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    George Washington Law Review: Updating the Privacy Act for the Twenty-First Century

    Found via Concurring Opinions.

    In the latest issue of the George Washington Law Review, Jonathan C. Bond has an interesting article (pdf), “Defining Disclosure in a Digital Age: Updating the Privacy Act for the Twenty-First Century.” From the introduction:

    Designed as the counterpart to the Freedom of Information Act (“FOIA”), the Privacy Act prohibits federal government agencies from “disclos[ing]” certain kinds of personally identifiable information. It fails, however, to define “disclose.” The meaning of the term is critical for at least three reasons: (1) whether a suit can be brought at all turns entirely on whether an agency’s actions amount to disclosure; (2) an agency’s liability for damages depends on whether the disclosure was “intentional or willful”; and (3) the time an alleged disclosure occurs determines when the statute of limitations begins to run. Without guidance from the statute or the implementing regulations, courts, administrative agencies, and the public are left in the dark as to whether and when agency action violates the statute.

    In the simplest cases, the absence of a definition poses no problem. Often there is no dispute that an agency’s action would amount to a disclosure, and so the parties’ controversy concerns only whether that disclosure was improper. […]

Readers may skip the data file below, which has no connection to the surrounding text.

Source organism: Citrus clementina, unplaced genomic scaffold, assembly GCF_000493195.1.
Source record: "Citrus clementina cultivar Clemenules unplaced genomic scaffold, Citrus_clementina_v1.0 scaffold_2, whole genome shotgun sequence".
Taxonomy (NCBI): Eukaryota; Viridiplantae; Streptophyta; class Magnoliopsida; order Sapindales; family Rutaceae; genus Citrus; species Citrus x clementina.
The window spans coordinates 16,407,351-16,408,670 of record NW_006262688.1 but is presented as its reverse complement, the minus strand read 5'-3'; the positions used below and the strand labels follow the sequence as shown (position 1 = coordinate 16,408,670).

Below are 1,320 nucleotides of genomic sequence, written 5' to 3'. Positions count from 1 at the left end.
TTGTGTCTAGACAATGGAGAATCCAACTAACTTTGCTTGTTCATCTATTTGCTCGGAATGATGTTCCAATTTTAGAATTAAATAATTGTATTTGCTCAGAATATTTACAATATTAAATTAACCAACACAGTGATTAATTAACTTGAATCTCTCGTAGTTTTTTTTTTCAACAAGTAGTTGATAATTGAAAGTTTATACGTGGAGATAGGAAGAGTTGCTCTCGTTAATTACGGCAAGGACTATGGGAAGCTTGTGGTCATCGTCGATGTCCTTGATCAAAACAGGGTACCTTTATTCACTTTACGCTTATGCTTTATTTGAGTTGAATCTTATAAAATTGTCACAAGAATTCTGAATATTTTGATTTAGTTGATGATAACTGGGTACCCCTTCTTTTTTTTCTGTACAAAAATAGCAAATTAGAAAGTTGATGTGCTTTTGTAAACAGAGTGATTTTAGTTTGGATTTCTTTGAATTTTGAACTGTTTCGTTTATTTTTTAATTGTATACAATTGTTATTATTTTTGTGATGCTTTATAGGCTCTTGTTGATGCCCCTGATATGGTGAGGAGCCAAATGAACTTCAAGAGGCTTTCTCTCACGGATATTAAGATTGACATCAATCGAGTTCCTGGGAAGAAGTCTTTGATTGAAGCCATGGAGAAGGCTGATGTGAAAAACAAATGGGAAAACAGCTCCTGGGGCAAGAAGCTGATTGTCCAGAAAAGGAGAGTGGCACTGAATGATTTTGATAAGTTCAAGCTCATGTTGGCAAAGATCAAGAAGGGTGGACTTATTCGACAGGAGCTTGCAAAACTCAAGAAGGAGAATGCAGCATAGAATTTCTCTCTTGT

Cases like Doe that present difficult questions of what agency actions constitute disclosure have become increasingly prevalent in recent years. This is especially true as agencies have begun to make vast amounts of data available online. […]

    In the end, the absence of a definition of disclosure in the Privacy Act has led to unnecessary confusion and even conflict among federal courts applying the Act, especially where electronic disclosure is involved. This Note proposes an amendment to the Privacy Act to resolve this problem. The proposed amendment defines “disclose” to encompass (1) the direct transmission of a record to a recipient previously unaware of its contents (and not otherwise authorized to know it), and (2) any action by a federal agency that substantially increases the public accessibility of such a record. Beyond resolving the confusion and conflict among the courts, the proposed definition will provide much-needed clarity and guidance to federal agencies and the public while furthering the underlying policy goals at which the Privacy Act was aimed.

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